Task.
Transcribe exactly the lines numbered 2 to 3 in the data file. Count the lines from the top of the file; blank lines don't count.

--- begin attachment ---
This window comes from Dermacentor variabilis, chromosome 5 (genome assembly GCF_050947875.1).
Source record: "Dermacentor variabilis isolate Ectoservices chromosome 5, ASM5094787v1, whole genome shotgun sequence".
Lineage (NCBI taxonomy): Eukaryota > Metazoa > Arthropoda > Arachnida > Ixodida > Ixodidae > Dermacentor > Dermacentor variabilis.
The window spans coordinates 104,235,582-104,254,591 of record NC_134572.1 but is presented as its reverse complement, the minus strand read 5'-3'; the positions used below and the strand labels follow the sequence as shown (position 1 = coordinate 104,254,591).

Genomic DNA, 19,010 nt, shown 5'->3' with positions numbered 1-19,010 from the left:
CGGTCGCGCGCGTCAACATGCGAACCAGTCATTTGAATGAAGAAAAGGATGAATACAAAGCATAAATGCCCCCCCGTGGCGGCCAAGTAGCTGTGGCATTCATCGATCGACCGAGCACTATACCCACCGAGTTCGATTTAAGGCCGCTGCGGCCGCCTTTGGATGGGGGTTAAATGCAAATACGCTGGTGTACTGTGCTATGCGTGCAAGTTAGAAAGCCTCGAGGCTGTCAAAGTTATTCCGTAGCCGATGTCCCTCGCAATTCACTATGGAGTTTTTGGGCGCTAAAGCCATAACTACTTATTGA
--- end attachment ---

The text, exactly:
Source record: "Dermacentor variabilis isolate Ectoservices chromosome 5, ASM5094787v1, whole genome shotgun sequence".
Lineage (NCBI taxonomy): Eukaryota > Metazoa > Arthropoda > Arachnida > Ixodida > Ixodidae > Dermacentor > Dermacentor variabilis.